“Conflict of interest claims aside, actual ineffectiveness claims alleging a deficiency in attorney performance are subject to a general requirement that the defendant affirmatively prove prejudice. The government is not responsible for, and hence not able to prevent, attorney errors that will result in reversal of a conviction or sentence. Attorney errors come in an infinite variety and are as likely to be utterly harmless in a particular case as they are to be prejudicial. They cannot be classified according to likelihood of causing prejudice. Nor can they be defined with sufficient precision to inform defense attorneys correctly just what conduct to avoid. Representation is an art, and an act or omission that is unprofessional in one case may be sound or even brilliant in another.” Id., at 693, 104 S.Ct., at 2067.
For these reasons, the Court in Strickland refused to overturn a verdict whenever a defendant shows that the errors of his attorney “had some conceivable effect on the outcome of the proceeding.” Ibid. Instead, the Court determined that the “reasonable probability” test more appropriately addresses the risk of error that attaches to ineffective-assistance claims in light of the fact that all trial decisions have some effect on the course of a trial.
In contrast, this case does not require the Court to relitigate facts or to speculate about the possible effects of alternative representation strategies that Boyde’s counsel might have pursued at trial. Quite simply, the issue here is whether the trial court properly instructed the jury regarding its capital sentencing role. Such a challenge goes to the core of the accuracy of the verdict; it asks whether the defendant was sentenced by the jury according to the law. Bollenbach v. United States, 326 U.S. 607, 613, 66 S.Ct. 402, 405, 90 L.Ed. 350 (1946) (“A conviction ought not to rest on an equivocal direction to the jury on a basic issue”). In such a circumstance, a capital defendant’s interest in an exacting review of the alleged error is unquestionably at its height, because there is no “presumptive validity” regarding the jury’s sentence. The State, on the other hand, retains no strong reliance interest in sustaining a capital verdict that may have been obtained based on a misunderstanding of the law.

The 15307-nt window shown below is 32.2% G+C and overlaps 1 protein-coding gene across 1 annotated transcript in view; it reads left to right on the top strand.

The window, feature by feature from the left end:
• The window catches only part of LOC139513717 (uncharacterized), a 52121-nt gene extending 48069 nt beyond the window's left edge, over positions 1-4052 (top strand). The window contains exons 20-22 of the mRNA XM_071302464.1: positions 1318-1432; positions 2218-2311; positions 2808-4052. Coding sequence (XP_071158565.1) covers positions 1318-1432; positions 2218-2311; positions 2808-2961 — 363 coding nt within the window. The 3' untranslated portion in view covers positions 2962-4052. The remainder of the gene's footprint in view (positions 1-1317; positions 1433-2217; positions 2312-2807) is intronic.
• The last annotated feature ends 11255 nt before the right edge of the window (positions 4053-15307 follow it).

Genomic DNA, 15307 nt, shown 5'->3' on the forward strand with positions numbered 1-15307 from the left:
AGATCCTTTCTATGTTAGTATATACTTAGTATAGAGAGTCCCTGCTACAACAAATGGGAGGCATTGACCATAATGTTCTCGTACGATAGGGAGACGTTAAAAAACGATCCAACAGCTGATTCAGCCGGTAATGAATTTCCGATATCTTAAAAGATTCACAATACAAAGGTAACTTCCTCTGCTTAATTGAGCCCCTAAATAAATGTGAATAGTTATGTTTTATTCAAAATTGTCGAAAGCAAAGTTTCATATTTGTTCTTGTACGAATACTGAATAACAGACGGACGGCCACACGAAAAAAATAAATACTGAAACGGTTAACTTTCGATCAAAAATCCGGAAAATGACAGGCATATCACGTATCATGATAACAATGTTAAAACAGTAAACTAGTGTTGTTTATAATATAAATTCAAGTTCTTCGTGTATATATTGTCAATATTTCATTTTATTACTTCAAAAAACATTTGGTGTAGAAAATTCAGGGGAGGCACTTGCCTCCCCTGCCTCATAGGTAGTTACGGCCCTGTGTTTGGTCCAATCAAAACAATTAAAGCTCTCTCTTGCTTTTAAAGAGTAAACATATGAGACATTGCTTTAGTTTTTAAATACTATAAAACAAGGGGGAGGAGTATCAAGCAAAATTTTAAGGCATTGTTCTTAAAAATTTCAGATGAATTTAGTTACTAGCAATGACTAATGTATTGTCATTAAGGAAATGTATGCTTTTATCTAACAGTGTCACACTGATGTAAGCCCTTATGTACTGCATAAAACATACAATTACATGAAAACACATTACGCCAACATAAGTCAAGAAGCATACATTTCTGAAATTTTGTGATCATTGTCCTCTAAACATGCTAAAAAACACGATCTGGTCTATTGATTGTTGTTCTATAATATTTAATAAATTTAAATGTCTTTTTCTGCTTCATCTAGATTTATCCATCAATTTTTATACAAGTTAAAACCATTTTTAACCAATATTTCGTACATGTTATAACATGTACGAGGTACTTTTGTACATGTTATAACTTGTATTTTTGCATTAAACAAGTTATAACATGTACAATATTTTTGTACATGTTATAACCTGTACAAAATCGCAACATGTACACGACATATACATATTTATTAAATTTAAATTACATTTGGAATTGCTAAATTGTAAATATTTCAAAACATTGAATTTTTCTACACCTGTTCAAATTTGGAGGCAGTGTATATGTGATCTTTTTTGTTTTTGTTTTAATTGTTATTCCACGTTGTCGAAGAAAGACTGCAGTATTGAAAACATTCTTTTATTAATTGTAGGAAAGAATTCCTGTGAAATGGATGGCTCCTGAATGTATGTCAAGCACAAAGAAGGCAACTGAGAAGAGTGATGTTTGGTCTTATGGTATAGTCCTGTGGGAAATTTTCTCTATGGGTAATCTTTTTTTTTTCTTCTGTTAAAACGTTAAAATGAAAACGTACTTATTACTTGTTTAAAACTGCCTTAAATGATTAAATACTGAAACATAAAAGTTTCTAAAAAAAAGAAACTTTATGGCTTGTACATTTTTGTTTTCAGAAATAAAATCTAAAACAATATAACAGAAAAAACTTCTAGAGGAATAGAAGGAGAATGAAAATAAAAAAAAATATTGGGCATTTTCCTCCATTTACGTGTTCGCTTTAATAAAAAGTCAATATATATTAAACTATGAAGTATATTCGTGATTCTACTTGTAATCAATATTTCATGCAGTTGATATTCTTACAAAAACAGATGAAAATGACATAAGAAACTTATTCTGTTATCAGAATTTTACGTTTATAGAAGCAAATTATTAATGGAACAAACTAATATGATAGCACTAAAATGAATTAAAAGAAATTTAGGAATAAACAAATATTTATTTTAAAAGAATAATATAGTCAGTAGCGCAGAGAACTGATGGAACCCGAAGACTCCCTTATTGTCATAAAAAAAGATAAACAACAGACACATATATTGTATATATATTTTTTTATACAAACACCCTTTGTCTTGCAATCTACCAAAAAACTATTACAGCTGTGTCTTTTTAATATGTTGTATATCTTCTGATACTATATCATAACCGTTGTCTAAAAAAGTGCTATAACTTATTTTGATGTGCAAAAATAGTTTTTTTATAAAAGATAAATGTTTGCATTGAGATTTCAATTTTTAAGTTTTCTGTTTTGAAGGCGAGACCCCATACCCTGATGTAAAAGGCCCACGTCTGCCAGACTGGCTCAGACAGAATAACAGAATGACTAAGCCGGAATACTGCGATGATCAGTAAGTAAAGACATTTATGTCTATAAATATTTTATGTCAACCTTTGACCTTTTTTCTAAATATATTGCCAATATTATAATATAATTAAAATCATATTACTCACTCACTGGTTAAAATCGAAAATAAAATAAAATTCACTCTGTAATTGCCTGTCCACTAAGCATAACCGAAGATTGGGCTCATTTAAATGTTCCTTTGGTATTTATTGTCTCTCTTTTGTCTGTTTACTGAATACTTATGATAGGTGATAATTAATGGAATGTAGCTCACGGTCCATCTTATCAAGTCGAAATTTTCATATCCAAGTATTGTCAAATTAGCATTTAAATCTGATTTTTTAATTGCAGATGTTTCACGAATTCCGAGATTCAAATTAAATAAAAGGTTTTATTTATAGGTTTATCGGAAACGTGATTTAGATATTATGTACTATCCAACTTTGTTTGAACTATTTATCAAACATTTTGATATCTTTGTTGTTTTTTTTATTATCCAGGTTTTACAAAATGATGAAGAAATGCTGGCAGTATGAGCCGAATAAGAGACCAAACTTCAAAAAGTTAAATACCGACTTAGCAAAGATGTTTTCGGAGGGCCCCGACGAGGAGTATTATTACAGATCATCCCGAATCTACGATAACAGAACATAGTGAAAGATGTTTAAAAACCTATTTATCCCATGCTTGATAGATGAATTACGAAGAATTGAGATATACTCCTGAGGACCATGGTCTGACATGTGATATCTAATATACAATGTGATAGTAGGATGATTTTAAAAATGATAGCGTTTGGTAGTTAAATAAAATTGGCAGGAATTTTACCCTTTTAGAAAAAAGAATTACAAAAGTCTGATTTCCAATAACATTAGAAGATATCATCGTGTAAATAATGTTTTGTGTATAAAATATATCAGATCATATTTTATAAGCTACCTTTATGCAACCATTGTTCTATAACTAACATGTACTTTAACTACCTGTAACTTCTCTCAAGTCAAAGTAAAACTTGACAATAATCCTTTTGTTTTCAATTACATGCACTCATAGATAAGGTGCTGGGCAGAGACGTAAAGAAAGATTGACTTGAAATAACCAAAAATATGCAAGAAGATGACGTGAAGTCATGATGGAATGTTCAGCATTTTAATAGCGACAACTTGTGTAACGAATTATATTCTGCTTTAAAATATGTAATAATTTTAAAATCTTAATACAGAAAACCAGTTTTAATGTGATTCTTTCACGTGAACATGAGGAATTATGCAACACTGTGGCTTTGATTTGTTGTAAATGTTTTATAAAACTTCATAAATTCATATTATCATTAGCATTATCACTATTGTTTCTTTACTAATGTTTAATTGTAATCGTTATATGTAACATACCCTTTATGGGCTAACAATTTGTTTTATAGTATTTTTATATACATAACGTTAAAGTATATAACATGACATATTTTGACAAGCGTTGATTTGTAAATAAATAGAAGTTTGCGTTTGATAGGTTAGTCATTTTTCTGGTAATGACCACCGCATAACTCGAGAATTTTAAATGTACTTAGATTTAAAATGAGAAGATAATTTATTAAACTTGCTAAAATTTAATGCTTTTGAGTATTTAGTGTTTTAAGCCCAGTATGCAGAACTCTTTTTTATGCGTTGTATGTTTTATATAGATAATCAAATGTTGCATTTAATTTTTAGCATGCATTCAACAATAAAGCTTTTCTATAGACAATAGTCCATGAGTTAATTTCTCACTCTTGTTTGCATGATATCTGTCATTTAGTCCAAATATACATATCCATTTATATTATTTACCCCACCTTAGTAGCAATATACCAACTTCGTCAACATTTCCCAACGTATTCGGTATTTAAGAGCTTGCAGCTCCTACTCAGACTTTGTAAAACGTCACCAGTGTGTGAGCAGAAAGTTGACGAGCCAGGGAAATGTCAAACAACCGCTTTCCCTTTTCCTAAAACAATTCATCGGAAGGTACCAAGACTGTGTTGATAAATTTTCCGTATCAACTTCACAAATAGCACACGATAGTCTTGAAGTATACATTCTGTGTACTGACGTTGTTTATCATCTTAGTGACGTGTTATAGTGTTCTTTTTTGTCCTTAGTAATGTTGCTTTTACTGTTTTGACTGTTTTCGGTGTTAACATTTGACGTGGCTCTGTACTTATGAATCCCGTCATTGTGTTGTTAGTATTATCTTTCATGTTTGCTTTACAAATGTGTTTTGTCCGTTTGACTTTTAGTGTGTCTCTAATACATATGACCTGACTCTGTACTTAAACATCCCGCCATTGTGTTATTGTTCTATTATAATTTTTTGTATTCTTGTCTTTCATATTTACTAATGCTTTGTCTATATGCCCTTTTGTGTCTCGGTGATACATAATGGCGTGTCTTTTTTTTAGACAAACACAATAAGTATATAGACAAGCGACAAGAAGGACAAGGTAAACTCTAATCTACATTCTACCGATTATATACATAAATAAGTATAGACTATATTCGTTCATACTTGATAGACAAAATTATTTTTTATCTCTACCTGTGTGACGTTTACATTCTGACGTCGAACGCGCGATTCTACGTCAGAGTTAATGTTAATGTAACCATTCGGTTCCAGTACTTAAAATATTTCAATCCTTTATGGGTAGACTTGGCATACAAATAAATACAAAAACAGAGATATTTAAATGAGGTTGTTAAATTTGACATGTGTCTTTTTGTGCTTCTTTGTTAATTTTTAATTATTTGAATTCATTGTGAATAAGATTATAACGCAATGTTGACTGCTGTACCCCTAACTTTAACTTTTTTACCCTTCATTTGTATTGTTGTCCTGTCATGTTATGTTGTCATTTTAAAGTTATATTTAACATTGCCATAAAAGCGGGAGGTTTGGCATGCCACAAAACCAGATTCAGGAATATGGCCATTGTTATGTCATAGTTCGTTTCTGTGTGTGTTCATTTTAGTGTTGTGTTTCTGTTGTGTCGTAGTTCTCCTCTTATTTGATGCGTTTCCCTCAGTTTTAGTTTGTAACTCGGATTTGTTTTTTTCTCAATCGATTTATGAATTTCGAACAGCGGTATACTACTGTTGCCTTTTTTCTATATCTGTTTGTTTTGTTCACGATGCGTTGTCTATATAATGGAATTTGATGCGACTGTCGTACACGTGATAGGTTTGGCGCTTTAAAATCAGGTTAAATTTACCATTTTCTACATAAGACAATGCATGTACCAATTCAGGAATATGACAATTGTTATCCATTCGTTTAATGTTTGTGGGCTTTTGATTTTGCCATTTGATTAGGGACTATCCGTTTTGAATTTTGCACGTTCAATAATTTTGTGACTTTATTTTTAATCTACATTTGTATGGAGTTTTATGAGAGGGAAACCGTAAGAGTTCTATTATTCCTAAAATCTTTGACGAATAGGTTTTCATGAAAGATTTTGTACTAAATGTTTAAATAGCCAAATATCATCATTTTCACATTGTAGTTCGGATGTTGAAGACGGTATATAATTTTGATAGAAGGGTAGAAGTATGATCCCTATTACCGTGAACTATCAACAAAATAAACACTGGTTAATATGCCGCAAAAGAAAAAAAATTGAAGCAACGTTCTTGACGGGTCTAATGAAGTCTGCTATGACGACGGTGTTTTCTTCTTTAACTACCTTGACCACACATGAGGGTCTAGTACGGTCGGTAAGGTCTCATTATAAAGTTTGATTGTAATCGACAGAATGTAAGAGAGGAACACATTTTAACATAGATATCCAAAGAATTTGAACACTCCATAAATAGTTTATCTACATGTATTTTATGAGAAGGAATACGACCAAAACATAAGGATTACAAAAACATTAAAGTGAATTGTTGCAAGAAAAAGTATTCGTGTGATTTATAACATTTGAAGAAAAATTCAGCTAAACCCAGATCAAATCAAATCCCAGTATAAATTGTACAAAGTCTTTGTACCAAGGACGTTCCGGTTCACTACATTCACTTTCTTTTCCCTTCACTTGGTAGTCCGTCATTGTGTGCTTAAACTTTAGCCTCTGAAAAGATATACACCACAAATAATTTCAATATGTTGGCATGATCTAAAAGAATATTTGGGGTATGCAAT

Our refusal to apply a standard less protective than “reasonable doubt” to alleged errors in criminal trials in part guarantees the reliability of the jury’s determination. But it also reflects our belief that appellate courts should not “invad[e] [the] factfinding function which in a criminal case the law assigns solely to the jury.” Carella v. California, 491 U.S. 263, 268, 109 S.Ct. 2419, 2422, 105 L.Ed.2d 218 (1989) (SCALIA, J., concurring in judgment) (internal quotation marks omitted; citations omitted). Thus, where jury instructions are unclear, an appellate court may not choose the preferred construction because “[t]o do so would transfer to the jury the judge’s function in giving the law and transfer to the appellate court the jury’s function of measuring the evidence by appropriate legal yardsticks.” Bollenbach, supra, 326 U.S., at 614, 66 S.Ct., at 406.